Del Kathryn Barton's mother picture "beats Heath ledger picture" opines a mendacious sub at The Sydney Morning Herald.
And the journo at the gallery managed to corner a (clearly bored-stiff) Edmund Capon for the requisite sound-bite, during which the doyen of Asian art allowed it was likely that a decision in favour of the actor's portrait could have been seen as a stunt.
But did this sway the judges? I hope not.
Barton, an extraordinarily aticulate brusher, whose lively voice I caught while waiting for a friend to do some pressing business in Quay Street, is a decent choice.
The best, in my opinion, was by painter Hong Fu (one of eight with Chinese names among the finalists).
It is of Dr Joseph Brown, "who arrived in Melbourne as a 14-year-old Jewish refugee with his impoverished father and five siblings" (according to The Age, 11 May 2004), and who "ended up with doctorates from three universities and an art collection worth $60 million".
But Barton, one of whose drawings I enjoyed last year at another AGNSW exhibition, is something of a flavour-of-the-month. Her works sell for six figures. Despite the wealth, she sounded excited to have won the Archibald Prize.
Sebastian Smee, in The Australian (29 February 2008), wrote that Fu's painting "has real presence". I delightfully agree. "It uses an array of different descriptive modes to arrive at a portrait that looks traditional but is in fact beguilingly original."
Another stand-out for me is Ben Quilty's Self portrait after Madrid. It's a muscular take on a face otherwise remarkably regular, in a typical Anglo way, and it does not perish in memory.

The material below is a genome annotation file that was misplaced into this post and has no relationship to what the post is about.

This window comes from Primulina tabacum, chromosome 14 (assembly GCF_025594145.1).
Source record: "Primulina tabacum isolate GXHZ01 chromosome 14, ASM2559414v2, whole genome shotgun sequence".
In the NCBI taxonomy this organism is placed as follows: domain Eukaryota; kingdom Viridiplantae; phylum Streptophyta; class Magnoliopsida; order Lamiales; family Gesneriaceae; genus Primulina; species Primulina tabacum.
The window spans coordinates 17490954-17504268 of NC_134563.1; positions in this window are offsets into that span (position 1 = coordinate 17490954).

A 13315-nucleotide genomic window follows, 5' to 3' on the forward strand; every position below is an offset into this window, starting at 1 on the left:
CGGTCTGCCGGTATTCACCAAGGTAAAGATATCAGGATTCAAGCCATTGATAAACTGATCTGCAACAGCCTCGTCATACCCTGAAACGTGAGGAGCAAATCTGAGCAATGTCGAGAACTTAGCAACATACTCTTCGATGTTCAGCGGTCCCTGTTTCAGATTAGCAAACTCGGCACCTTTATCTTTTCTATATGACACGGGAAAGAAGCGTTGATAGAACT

What struck me in Fu's painting are the fresh 1970s modalities: a gaunt, umber cloud is thrown casually across the back of Dr Brown's head. It contains rich echoes of (for me) byegone days spent fumbling round the galleries in Paddington.
I also love the way Dr Brown's starched collar (remnant of East-European decorum) is mirrored by a polygonal hill (or pyramid) that crisply staples the sitter's rumpled garments to the paving of Fu's bright canvas. This last is a delicious compote of drab greens and burnt browns we recognise in memories of organic abstractions from a lost and benevolent age.
Barton's voice transcript follows.
This is a painting, ever since I became a mother a little over five years ago, that I've been trying to find time to make.
So entering this year's Archibal with a self-portrait as a mother was the perfect excuse to sort of give myself a deadline to make that painting.
The reporter squeezes pathos into a track, segueing from the statement as to Barton's work being "not controversial" to noting that the Heath Ledger one was "painted shortly before he died". It's a clumsy movement from sunshine to the interior of a suburban pub on a Friday night: a locus of clammy cameraderie that I'm sure such as Ledger's family would prefer to overlook.
The implication is that celebrity can cast some of its shine onto visual arts that do not depend on short-term favouritism for an admiration future generations will be unlikely to transfer to cinema icons except with the salty chuckles that will thrive only within a naughties retro rave party.